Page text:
Chicken feet are a lowly thing. They scratch in the dust and shuffle over crowded cage floors. In the U.S. poultry market, feet usually end up being ground into parts for feed. But they are a delicacy in China, where consumers prefer the taste of meat on the bone. The natural scarcity of chicken feet (each animal, after all, has only two) means that a plateful of "phoenix talons," as they are called, imparts a measure of prestige on diners who order them.
And so, despite their humble nature, chicken feet have an outsize significance in the U.S.-China trade relationship, as a product for which the U.S. holds the advantage over China's export machine. China's production of chicken isn't nearly enough to satisfy its domestic market; in recent years, the U.S. has been the source of about half of China's imports of feet. While Beijing's announcement last week of tariffs on imports of U.S. chicken parts won't have a huge effect on the total flow of goods between the two nations, it is symbolic of a fraying trade relationship.
On Feb. 5, China's Ministry of Commerce announced it would begin imposing antidumping tariffs ranging from 43.1% to 105.4% on imports of chicken parts from the U.S. China began an investigation into U.S. chicken exports in September after President Obama announced tariffs of up to 35% on tire imports from China. Last week Obama signaled that the U.S. would also take a tougher stand on Chinese currency, which economists say is undervalued by as much as 40%, driving down the price of Chinese exports.
The China Animal Agriculture Association, a trade group, asked for an investigation into chicken prices in August 2009 after its members complained of being undercut by American imports. "They couldn't sell their products and were losing a lot of money," says Ma Xiang, the association's deputy secretary-general. "We investigated this situation and found out the import of American chicken parts made the competition in the domestic market very severe."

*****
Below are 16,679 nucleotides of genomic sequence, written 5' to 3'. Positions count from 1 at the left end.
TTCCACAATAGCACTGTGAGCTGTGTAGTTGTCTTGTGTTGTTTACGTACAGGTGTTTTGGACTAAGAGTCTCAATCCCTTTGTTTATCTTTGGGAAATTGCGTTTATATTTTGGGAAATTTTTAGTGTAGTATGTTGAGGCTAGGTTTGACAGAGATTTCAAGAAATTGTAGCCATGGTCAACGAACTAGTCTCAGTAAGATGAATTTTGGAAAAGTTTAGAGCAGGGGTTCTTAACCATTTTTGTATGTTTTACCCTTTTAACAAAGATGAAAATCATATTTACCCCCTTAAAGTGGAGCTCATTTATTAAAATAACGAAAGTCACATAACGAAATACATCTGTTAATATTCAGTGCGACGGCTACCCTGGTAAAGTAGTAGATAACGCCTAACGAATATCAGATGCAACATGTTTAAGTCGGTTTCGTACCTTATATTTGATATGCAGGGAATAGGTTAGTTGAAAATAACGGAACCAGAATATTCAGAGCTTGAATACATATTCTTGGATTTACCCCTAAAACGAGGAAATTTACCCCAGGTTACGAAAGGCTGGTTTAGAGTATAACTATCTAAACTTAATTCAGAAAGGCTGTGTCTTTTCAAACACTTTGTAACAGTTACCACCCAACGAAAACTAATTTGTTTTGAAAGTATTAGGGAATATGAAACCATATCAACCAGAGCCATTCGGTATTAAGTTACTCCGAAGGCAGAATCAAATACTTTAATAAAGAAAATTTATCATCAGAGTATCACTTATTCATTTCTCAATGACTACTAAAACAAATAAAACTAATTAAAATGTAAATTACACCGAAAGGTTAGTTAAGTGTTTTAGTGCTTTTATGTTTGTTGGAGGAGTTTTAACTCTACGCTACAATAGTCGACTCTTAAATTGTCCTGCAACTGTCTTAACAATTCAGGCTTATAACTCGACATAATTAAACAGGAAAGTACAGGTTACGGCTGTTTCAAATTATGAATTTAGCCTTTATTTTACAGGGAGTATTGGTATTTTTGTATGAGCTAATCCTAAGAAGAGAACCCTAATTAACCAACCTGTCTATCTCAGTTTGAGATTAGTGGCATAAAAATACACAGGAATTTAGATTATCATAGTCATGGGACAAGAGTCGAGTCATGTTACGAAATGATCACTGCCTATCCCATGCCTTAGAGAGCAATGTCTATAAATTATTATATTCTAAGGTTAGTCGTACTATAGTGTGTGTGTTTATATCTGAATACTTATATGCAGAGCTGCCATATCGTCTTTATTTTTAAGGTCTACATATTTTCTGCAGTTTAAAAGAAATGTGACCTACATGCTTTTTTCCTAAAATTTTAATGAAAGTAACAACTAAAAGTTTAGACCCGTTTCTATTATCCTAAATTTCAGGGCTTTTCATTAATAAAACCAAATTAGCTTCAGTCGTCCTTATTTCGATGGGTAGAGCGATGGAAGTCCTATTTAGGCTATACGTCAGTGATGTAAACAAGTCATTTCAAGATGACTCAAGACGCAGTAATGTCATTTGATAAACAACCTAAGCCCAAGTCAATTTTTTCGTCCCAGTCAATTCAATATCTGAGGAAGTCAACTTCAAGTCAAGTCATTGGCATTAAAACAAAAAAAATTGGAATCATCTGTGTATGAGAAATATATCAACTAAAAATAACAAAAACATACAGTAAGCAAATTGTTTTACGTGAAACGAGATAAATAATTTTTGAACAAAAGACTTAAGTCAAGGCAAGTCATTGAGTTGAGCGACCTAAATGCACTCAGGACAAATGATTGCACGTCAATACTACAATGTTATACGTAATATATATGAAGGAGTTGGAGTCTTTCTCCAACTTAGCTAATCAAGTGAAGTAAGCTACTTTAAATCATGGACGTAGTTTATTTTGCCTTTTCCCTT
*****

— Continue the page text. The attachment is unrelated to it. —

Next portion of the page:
In 2008 the U.S. exported $677 million worth of chicken to China, according to the USDA, a fraction of the total $36 billion U.S. poultry market. Roughly half of those exports were chicken feet, worth $0.60 to $0.80 per pound on the Chinese market but just pennies in the U.S.
American poultry producers say the fact that chicken feet sell for much higher prices on the Chinese market than they would go for in the U.S. proves they are not being dumped or sold below cost. Jim Sumner, president of the USA Poultry and Egg Export Council, argued in a Feb. 5 statement that U.S. chicken farmers were the victims of broader trade friction between the two sides, including U.S. unwillingness to further open its domestic market to chicken products from China. "Unfortunately, U.S. poultry is a big target, and we have simply gotten caught in the cross fire," Sumner said.
The new tariffs, which go into effect Feb. 13, will price American chicken feet out of the Chinese market, says Sumner. The immediate result will be that in China, the price of America's unwanted "phoenix talons" will grow to something more reflective of their illustrious name.
With reporting by Chengcheng Jiang